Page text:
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I've spent the last week developing code to connect to a Web Service using the nuSoap library. I just deployed the code to production, but immediately started getting error's that I hadn't seen before. I traced the problem back to a line of code that is trying to instantiate a new soapclient object. It turns out that both libraries have a class named 'soapclient' and the one that's being created in production is from the native Soap library, not the nuSoap library that I'm including. How can I disable the native Soap functionality and stick strictly to nuSoap?

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3 Answers 3

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With the release of PHP5 there is a soapclient class included in the php_soap extension. NuSOAP has renamed its class to nusoap_client. If your copy of NuSOAP is current you should be able to use that. This doesn't disable the php_soap extension, but should allow you to use the NuSOAP class without further conflict.

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Whoops, didn't reload fast enough before posting my own solution. Thanks for answering! –  Chrisbloom7 Mar 10 '10 at 20:14
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Ah, nevermind. NuSoap 0.7.3 (which I was using) changed the class name to 'nusoap_client' specifically to avoid this conflict. They also included a backward compatibility check that aliased that class with 'soapclient' if the native Soap extension wasn't loaded, which is why I didn't catch that on my development machine.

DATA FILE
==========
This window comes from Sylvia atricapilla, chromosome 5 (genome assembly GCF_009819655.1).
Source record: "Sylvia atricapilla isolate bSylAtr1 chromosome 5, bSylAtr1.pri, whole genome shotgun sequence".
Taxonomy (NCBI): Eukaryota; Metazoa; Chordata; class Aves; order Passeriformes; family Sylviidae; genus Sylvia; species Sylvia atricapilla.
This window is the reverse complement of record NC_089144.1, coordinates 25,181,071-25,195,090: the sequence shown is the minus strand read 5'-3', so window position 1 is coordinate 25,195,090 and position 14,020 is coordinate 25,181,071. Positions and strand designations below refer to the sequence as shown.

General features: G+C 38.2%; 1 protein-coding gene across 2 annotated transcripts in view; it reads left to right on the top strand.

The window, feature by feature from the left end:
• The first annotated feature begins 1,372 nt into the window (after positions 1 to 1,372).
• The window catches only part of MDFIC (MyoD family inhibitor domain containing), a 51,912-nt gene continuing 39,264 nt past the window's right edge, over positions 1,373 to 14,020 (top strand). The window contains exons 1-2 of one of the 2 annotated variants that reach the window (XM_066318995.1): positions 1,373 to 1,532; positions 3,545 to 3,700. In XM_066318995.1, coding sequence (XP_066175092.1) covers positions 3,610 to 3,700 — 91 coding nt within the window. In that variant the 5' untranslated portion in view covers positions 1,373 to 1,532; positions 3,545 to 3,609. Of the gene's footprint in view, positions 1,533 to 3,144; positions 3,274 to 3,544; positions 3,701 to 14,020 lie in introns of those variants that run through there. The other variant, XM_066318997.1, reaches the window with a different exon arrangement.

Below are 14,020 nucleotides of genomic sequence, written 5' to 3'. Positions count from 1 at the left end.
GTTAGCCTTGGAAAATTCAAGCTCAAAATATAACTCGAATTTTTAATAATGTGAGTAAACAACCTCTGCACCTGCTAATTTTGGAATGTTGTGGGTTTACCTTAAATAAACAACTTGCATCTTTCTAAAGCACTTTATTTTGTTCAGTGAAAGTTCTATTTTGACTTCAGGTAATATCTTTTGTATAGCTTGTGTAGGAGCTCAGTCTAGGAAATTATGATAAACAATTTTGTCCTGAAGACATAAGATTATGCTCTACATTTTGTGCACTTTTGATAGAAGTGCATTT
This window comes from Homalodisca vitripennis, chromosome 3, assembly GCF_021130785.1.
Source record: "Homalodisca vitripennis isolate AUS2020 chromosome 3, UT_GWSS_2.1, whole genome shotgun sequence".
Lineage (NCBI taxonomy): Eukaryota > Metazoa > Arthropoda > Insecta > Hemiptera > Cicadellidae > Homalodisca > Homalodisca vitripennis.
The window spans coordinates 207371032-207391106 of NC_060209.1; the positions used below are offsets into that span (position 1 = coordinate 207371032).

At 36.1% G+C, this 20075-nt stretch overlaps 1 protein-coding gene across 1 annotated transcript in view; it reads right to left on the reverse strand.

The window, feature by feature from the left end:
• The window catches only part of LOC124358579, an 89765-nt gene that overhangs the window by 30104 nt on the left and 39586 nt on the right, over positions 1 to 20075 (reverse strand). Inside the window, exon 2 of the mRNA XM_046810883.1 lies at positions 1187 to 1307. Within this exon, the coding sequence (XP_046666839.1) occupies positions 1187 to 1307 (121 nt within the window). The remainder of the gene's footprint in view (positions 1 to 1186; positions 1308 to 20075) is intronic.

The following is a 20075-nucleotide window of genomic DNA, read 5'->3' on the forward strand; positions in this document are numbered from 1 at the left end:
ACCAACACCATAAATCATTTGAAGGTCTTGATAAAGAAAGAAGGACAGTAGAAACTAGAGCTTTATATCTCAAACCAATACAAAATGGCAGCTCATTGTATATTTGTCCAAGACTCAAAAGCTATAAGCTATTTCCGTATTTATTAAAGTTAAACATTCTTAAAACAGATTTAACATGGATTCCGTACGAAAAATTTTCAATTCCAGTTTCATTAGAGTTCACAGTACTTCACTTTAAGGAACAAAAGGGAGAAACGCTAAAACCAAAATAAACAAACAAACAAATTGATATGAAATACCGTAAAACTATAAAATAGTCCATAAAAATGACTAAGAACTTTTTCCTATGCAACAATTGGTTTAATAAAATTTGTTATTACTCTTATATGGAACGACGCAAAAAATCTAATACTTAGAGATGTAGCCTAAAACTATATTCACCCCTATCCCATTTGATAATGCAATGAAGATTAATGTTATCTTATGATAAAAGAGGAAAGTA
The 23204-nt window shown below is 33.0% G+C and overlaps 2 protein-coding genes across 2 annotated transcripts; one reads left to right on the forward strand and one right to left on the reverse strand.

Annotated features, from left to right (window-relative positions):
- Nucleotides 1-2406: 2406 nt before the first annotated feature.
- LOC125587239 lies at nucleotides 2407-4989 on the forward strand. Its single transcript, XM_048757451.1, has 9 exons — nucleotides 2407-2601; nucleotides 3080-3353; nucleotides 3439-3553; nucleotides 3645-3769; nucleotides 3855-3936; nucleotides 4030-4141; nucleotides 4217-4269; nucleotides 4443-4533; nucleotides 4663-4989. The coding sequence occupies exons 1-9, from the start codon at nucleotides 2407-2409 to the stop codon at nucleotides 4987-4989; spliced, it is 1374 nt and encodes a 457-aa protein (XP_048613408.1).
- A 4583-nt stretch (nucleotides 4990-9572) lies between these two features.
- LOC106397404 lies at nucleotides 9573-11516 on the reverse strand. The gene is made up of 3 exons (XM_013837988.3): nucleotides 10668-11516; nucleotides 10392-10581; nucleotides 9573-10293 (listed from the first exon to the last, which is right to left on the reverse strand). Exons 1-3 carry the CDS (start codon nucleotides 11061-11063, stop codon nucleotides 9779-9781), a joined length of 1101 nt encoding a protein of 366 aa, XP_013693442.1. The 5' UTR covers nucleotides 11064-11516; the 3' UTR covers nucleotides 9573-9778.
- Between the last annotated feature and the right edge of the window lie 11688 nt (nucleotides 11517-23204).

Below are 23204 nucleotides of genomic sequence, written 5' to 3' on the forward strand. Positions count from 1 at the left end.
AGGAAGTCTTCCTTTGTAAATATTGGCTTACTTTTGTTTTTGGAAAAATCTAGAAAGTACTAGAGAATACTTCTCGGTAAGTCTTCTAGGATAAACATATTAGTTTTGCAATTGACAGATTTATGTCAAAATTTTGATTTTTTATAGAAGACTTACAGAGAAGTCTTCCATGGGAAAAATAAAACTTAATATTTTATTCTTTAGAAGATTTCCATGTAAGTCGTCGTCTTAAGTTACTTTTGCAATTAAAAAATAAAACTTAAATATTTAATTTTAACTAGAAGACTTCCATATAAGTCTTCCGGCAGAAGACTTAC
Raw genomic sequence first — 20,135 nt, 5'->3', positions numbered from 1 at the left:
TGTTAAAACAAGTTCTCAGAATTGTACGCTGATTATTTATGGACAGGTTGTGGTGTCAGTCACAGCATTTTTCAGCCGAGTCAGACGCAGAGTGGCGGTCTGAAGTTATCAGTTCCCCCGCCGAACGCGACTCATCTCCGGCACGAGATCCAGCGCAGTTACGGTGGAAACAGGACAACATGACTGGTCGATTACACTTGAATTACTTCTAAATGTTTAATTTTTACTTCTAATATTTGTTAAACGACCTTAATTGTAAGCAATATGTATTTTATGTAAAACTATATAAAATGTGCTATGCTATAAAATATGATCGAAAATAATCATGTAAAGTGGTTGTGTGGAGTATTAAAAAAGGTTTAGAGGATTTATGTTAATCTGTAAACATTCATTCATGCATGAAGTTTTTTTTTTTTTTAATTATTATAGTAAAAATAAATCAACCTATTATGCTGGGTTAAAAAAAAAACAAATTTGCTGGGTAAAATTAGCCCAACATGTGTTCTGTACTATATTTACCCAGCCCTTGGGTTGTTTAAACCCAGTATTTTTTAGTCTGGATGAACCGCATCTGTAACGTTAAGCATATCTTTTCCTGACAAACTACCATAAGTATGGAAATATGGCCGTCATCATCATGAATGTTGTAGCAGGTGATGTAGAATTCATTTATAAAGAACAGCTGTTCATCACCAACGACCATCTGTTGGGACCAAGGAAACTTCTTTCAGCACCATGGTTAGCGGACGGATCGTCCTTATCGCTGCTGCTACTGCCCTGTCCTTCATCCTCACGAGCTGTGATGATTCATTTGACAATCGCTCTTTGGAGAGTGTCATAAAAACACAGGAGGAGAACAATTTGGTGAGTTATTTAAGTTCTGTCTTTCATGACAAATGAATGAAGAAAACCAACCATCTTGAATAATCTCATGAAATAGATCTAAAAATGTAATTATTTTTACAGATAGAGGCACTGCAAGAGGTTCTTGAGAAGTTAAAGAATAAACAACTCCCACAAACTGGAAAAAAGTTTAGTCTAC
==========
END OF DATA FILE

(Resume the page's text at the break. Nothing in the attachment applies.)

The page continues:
Ref: http://code.google.com/p/nusoap-for-php5/issues/detail?id=2

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I don't blame you, the built in soap library for PHP is complete and total embarrassment, especially when compared to python web services.

One option is to remove the extension at compile time:

This extension is only available if PHP was configured with --enable-soap.

Another option is to rename soap-client in nuSoap. Notepad++'s search and replace works well, but you really shouldn't have to do this.

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I can't disable the extension on the production server since it's a shared hosting environment. –  Chrisbloom7 Mar 10 '10 at 20:15
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